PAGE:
A Bed for Drunken Robins
Wheat, rye and oats grow tall in this warm, wet spring. Seed heads are ripe. Turkey hens troll, parting the pale green stalks.
I stand at the window, squinting into birder’s binoculars, and suck in my breath as dozens of indigo buntings light on the stalks, riding them slowly to the ground.
We have been together so long you are taking on my arthritic fingers and I am flirting with your gastrointestinal quirks.
I stand at the window and think about the day we met. When did you pull me through the keyhole of my self-locked room? When did my walls fall?
There were those heady, love-at-first-sight nights and days in a secret room at the beach; but we were grown-ups. Either of us could have walked away.
I stand at the window as morning sun brings a flock of red-breasted robins to feast on the seeds.
Was it when we talked through nights and days in that serious space between lives, the collision of worlds where estranged spouses and grown children orbited us like lost planets; while houses, furniture, picture albums of family trips, linens, china, brass mirrors, town friends and all the hip, cool loneliness of my femme fatale days thrashed and crashed around us in the hermetically sealed bubble we drew around ourselves?
Or was it when you drew letters with your finger on my hand, speaking your fear that our age difference would widen, in time?
I stand at the window, knowing that the grass field will wither and the birds will fly on until at last they rest.
One day, shortly after we met, you told me about the robins in your mother’s chinaberry tree, the robins drunk from eating fermented berries, falling like Friday night workmen from branch to ground, sanguine cats lurking nearby with bibs on, washing their paws. You, fierce lone boy, fetched shoeboxes from your mother’s closet and tenderly laid the drunken robins side by side, head to head, put them on the screened porch to sleep it off, and then returned them outdoors to fly.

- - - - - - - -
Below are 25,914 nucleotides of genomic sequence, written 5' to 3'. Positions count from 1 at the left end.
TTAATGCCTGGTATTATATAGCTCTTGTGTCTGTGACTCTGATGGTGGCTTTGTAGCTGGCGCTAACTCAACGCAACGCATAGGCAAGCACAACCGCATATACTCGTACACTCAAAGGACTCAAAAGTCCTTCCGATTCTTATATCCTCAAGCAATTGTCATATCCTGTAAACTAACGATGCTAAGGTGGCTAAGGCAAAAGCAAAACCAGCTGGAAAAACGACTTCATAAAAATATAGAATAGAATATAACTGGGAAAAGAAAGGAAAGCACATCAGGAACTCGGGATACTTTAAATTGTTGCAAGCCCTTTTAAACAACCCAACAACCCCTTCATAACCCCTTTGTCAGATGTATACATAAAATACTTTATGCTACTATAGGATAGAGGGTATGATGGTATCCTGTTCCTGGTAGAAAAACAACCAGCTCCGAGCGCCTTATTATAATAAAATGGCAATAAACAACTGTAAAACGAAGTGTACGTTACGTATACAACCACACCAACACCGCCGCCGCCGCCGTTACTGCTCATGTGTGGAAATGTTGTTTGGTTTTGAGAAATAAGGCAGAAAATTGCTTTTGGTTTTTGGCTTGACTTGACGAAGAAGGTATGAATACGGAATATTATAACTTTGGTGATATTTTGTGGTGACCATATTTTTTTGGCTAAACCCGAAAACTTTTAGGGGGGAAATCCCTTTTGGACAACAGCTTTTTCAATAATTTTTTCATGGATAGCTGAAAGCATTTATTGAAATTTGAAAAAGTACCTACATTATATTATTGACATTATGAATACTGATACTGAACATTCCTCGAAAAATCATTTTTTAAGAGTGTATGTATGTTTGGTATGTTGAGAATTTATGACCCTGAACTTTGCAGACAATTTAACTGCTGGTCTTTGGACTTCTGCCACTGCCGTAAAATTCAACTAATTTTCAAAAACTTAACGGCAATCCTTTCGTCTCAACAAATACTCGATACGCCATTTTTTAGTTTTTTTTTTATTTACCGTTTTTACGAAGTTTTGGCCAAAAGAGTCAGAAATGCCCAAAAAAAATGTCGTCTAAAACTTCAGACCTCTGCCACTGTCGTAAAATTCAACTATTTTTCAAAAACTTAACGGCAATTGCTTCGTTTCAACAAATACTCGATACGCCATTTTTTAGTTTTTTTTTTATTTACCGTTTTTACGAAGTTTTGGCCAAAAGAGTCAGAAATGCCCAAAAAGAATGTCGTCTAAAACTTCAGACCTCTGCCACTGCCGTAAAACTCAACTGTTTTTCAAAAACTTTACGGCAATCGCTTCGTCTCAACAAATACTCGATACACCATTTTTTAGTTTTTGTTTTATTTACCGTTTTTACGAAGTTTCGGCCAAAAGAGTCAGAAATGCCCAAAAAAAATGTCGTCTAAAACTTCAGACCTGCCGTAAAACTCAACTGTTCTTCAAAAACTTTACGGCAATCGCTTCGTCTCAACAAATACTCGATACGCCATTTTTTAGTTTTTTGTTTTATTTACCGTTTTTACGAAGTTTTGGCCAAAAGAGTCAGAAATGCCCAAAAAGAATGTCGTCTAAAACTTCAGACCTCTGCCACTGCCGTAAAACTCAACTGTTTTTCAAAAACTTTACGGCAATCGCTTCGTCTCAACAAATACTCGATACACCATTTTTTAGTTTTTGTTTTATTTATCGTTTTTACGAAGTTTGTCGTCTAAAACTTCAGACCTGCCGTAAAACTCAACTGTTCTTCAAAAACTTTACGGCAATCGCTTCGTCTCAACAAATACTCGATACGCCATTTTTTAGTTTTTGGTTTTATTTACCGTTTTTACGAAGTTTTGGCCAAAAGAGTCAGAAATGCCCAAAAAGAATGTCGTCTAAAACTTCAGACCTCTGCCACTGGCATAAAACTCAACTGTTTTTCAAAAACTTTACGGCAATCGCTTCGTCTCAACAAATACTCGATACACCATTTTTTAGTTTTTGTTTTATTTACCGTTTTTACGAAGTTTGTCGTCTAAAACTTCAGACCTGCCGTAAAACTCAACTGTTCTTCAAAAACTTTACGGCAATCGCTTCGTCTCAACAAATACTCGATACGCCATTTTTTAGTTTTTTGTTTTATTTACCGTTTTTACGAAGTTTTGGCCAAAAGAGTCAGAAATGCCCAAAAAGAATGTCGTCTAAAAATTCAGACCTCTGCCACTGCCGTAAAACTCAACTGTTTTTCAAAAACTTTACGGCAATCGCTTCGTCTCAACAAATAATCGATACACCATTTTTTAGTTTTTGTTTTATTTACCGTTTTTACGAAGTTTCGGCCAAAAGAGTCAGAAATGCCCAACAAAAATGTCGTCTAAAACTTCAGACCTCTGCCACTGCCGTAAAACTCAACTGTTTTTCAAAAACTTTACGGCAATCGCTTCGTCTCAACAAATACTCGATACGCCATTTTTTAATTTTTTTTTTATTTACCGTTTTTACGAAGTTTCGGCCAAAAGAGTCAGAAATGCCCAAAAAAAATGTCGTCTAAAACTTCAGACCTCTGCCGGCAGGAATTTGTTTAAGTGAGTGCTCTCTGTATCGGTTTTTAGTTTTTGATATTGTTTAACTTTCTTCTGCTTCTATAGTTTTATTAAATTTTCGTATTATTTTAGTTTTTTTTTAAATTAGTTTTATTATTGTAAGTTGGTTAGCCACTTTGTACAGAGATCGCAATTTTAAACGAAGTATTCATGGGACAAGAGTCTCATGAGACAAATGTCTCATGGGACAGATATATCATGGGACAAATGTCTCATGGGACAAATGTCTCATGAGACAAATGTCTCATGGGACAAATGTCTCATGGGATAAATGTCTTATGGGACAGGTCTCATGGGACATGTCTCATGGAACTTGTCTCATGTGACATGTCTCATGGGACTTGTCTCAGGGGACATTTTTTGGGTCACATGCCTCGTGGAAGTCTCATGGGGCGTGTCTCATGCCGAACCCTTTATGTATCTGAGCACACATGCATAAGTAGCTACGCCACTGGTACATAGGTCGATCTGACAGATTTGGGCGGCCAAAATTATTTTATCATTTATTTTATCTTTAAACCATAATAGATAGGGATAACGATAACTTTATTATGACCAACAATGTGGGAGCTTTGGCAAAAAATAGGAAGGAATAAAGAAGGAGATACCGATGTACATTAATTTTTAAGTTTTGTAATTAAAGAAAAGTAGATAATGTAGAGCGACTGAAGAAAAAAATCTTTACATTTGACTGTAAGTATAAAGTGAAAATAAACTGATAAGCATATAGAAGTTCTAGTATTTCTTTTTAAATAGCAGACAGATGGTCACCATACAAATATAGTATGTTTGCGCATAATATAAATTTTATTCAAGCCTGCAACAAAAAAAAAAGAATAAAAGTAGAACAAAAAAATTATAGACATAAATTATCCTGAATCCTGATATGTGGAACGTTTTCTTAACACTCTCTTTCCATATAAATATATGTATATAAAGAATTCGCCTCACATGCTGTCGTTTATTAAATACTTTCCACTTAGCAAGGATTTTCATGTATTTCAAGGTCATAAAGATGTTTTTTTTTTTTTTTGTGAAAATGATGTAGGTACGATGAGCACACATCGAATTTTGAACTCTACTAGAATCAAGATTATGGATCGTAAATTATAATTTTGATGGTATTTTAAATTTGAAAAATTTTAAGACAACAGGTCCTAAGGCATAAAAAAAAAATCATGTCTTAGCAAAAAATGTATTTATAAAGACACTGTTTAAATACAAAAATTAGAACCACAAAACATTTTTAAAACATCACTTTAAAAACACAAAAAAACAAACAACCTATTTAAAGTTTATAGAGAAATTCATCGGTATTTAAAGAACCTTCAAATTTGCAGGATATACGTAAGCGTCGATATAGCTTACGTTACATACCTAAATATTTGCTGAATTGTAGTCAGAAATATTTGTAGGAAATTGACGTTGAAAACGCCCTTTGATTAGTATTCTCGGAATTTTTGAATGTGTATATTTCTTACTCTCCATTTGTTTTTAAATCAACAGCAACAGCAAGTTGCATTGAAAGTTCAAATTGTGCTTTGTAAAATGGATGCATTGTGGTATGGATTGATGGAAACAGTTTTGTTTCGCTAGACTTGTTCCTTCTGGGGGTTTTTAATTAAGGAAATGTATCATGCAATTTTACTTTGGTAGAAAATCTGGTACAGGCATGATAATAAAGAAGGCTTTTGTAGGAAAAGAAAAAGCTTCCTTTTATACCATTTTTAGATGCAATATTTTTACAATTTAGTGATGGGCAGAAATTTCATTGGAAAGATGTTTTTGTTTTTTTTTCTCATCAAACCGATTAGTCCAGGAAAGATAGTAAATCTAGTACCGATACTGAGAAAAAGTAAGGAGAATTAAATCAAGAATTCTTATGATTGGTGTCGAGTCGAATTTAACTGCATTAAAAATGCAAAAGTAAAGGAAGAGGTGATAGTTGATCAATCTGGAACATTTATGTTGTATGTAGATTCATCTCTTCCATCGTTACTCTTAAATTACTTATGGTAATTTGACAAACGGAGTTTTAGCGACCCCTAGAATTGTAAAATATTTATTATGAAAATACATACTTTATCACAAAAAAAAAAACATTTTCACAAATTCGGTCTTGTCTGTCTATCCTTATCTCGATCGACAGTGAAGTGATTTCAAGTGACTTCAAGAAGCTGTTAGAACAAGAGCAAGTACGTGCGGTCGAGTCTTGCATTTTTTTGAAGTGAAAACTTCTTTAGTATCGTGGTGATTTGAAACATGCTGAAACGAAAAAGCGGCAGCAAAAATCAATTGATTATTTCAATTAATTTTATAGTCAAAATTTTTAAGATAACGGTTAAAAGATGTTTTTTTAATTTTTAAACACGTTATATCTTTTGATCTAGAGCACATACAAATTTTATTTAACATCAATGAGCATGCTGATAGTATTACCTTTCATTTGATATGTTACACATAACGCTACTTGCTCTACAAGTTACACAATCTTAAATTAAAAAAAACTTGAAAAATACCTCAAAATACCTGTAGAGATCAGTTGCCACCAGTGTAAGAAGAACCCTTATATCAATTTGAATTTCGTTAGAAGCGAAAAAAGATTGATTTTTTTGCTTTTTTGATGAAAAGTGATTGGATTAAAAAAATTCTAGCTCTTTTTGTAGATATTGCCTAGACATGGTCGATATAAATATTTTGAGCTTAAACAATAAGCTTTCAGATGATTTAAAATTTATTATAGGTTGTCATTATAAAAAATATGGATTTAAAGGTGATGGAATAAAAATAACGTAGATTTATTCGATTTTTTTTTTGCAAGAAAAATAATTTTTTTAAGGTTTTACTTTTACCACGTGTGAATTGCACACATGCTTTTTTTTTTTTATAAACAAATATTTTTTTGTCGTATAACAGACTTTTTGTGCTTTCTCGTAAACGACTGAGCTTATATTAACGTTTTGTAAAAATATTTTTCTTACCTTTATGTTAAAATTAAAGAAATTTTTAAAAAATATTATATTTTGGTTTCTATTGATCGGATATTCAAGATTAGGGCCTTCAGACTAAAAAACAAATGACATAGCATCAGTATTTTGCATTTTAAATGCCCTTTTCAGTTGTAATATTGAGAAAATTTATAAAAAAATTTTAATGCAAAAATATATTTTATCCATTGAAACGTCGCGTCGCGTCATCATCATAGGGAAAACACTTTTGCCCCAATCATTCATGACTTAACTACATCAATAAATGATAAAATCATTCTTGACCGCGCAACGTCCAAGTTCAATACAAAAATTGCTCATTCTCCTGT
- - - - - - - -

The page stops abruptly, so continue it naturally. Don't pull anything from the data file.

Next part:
That was the day my walls, my infinite walls, surrendered.
I turn from the window, retracing my steps to our bedroom’s cool, dark cave. Your steady breath never changes, but your wise foot inchworms sidewise under the covers.
We dream, we feast, and together we will ride the tall seed heads down into the knowing ground.
—An earlier version appeared in The Elder Storytelling Place, 2008
Elizabeth Westmark's essays and stories have appeared in Brevity, The Emerald Coast Review XIV, Dead Mule, Muscadine Lines: A Southern Journal, The Elder Storytelling Place, among others. She lives in Pensacola, Florida, in a Longleaf pine preserve with her husband and chocolate Lab, where she blogs regularly at Switched At Birth.
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